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North Carolina Forest Service Job Corps Students Improve Historic Site

North Carolina Forest Service Job Corps students improve historic site. Forest Service Job Corps student Jay Williams digs out a new footer for the next step in a stairway for increased angler access along Santeetlah Creek on the Nantahala National Forest on Sept. 29, 2012. US Forest Service photo/Holly Krake.

North Carolina Forest Service Job Corps students improve historic site. Forest Service Job Corps student Jay Williams digs out a new footer for the next step in a stairway for increased angler access along Santeetlah Creek on the Nantahala National Forest on Sept. 29, 2012. US Forest Service photo/Holly Krake.

Each year, thousands of volunteers across the country participate in the largest single-day volunteer effort for public lands in America, National Public Lands Day. Students and staff of the  Oconaluftee Job Corps Civilian Conservation Center contributed over 250 hours of service on the Nantahala and Pisgah National Forests as a part of this year’s efforts.

A group of U.S. Forest Service Job Corps facilities maintenance students worked with the national Cradle of Forestry office center in the Pisgah National Forest to enhance public facilities there. They took on a conservation project to increase weed suppression for converting turf grass into wildflower meadows as well as undertaking general landscaping maintenance.

The Cradle of Forestry, a 6,500 acre historic site set aside by Congress to commemorate the beginning of forestry conservation in the United States, has hosted visitors for a century. The site offers a snap shot of life at America’s first school of forestry along the Biltmore Campus Trail near Brevard, N.C. and continues a legacy of forest conservation history.

Devin Gentry, education and outreach specialist for the Cradle of Forestry in America Interpretive Association, was thankful for the volunteer support. “The crew was great and we got a lot accomplished. I’d love to have them back in the future,” he said.

A North Carolina Forest Service Job Corps student group improves a historic site on Sept. 29, 2012. US Forest Service photo/Holly Krake.

A North Carolina Forest Service Job Corps student group improves a historic site on Sept. 29, 2012. US Forest Service photo/Holly Krake.

In another forest volunteer project, Forest Service Job Corps students paired with staff from the Cheoah Ranger District and worked on building five access points to Santeetlah Creek for anglers at the Rattler Ford Group Campground.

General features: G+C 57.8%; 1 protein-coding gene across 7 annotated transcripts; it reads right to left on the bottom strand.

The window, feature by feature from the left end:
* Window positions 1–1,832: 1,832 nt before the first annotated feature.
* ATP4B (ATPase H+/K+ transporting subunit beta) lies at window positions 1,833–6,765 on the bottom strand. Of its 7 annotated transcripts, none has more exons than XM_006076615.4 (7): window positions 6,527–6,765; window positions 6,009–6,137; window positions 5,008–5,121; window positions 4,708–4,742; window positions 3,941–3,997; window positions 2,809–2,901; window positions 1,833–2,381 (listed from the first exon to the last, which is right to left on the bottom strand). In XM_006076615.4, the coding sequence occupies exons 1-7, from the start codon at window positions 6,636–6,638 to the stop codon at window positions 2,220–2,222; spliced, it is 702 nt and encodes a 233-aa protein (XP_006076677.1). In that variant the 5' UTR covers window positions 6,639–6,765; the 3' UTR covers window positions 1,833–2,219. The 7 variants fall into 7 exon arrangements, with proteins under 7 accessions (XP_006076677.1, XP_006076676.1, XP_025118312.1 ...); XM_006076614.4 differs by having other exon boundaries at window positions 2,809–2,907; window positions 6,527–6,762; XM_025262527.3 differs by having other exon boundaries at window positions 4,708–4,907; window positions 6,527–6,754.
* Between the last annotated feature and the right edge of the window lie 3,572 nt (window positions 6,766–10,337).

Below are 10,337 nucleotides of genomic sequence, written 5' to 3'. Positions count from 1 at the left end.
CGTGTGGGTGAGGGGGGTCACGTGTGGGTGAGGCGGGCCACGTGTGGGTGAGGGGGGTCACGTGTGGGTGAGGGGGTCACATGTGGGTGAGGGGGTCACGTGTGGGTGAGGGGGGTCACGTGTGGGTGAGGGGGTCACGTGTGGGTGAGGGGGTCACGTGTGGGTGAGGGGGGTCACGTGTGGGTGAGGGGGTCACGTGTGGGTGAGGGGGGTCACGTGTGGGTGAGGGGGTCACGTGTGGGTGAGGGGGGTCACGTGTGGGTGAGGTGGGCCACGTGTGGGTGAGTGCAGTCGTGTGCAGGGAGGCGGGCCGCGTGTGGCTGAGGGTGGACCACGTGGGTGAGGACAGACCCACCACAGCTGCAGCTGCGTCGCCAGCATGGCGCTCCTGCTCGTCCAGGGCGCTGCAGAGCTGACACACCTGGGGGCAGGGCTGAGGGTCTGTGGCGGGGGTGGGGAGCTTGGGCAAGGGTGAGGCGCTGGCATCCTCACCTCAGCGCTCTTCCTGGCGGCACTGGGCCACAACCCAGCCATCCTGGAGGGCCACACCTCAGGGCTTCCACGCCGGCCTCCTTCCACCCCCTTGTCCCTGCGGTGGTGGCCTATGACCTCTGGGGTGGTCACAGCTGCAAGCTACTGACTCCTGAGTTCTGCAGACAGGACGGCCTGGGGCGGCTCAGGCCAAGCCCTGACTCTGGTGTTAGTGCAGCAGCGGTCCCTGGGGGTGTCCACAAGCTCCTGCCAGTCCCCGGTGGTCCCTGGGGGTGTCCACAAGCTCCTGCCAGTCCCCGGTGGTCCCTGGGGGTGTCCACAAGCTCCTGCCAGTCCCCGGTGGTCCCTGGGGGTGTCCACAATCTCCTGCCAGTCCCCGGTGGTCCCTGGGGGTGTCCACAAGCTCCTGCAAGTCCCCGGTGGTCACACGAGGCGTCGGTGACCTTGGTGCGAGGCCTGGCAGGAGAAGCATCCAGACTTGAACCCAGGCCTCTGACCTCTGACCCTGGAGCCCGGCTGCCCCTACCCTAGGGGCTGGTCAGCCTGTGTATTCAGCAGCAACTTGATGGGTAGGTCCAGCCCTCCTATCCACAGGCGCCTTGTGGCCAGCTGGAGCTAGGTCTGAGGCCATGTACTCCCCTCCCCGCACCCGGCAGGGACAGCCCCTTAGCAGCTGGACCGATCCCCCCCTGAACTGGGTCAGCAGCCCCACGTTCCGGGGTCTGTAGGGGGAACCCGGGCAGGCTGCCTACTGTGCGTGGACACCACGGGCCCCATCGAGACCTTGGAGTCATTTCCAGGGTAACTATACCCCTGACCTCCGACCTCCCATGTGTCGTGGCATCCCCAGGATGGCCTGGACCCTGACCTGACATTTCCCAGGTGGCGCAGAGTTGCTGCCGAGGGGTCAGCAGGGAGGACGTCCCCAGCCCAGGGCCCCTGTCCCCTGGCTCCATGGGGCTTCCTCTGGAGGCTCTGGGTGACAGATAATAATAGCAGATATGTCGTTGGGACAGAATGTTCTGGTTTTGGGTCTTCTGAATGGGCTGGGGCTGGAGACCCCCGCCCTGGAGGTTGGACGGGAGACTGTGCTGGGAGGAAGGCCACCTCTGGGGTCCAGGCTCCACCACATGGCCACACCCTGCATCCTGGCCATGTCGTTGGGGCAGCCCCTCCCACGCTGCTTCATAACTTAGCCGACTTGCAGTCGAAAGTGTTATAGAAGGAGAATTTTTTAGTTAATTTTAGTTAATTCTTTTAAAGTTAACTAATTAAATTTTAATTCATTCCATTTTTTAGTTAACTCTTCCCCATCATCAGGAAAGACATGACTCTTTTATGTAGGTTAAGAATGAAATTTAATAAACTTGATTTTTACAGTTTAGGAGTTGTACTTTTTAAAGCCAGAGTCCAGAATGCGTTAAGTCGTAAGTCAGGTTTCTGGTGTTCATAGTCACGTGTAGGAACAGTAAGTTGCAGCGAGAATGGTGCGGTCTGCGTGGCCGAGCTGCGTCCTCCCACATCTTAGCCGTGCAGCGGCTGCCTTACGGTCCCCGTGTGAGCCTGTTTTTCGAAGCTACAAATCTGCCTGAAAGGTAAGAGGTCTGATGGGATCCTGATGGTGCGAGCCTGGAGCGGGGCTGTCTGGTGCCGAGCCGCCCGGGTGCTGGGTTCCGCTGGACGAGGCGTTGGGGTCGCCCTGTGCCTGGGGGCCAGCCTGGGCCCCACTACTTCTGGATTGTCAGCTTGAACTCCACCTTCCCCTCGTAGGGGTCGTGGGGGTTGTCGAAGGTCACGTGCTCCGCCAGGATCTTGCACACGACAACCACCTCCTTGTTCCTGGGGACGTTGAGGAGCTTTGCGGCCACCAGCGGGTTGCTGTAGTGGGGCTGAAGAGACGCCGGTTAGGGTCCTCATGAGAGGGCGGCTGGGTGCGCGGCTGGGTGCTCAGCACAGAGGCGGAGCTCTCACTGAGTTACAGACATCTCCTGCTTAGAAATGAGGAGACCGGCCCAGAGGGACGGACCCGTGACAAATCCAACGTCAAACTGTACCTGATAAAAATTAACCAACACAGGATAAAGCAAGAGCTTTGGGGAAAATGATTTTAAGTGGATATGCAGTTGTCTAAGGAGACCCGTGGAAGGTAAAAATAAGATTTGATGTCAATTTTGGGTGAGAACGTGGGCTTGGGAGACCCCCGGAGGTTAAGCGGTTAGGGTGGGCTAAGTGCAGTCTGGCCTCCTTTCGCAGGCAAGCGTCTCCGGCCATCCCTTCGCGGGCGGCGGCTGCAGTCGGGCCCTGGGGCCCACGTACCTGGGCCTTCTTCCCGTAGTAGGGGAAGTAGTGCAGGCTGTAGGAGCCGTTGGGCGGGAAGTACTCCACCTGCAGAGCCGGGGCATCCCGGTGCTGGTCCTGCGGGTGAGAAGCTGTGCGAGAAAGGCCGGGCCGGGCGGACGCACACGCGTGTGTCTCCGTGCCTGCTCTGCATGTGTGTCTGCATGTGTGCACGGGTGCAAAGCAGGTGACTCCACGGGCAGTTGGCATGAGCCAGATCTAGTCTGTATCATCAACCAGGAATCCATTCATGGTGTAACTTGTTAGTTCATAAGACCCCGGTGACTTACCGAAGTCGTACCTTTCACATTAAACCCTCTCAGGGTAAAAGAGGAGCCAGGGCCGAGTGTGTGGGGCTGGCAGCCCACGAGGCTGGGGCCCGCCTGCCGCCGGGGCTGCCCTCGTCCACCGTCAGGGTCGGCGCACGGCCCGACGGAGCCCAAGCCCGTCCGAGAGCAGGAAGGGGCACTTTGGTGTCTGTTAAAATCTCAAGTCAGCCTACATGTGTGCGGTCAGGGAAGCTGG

“These new steps dramatically improve access for campground users and visitors and thousands of visitors a year will benefit from this effort,” said district forestry technician, Jeremy Waite.

Forestry conservation students returned for a second day to put in retaining walls and construct pads for new accessible picnic spots at the popular Massey Branch area.

Student Robert Timms appreciates the opportunity to protect and improve public lands. “I’m learning new techniques I’ll use on a job someday, but I’m also building something that will be here for generations… it feels great,” he said.

The Oconaluftee Job Corps Civilian Conservation Center is associated with the National Forests of North Carolina. It is accredited by the Council on Occupational Education and currently serves 104 students. The 1.2 million acres on the National Forests of North Carolina have many special places that thrive on volunteer service for sustained recreation, education, and preservation.

U.S. Forest Service Job Corps Civilian Conservation Centers offer hands-on training in over 30 vocational trades, including cement masonry, welding, business technology, painting, carpentry, bricklaying, food service and culinary arts, and forestry. All centers are co-educational and offer non-traditional vocational training to females. Approximately 90 percent of Job Corps graduates obtain jobs, enlist in the military or enroll in higher education.

Forest Service Job Corps student Jay Williams learns about pottery found on site from USFS archeologist Andrew Triplett on the Nantahala National Forest on Sept. 29, 2012. As a 0-20 percent slope area, watching for archeological finds was a top priority throughout the project. US Forest Service photo/Holly Krake.

Forest Service Job Corps student Jay Williams learns about pottery found on site from USFS archeologist Andrew Triplett on the Nantahala National Forest on Sept. 29, 2012. As a 0-20 percent slope area, watching for archeological finds was a top priority throughout the project. US Forest Service photo/Holly Krake.

 

One Response to “North Carolina Forest Service Job Corps Students Improve Historic Site”

  1. Kevin says:

    To bad more money isn’t spent by the government to not only encourage and train students, but also train and employ folks on welfare, even if it’s only a couple days a week. Can you imagine all of the improvements to be made through another important conservation program ? I’m sure a rights group would spring up somewhere and throw a wrench into the works.

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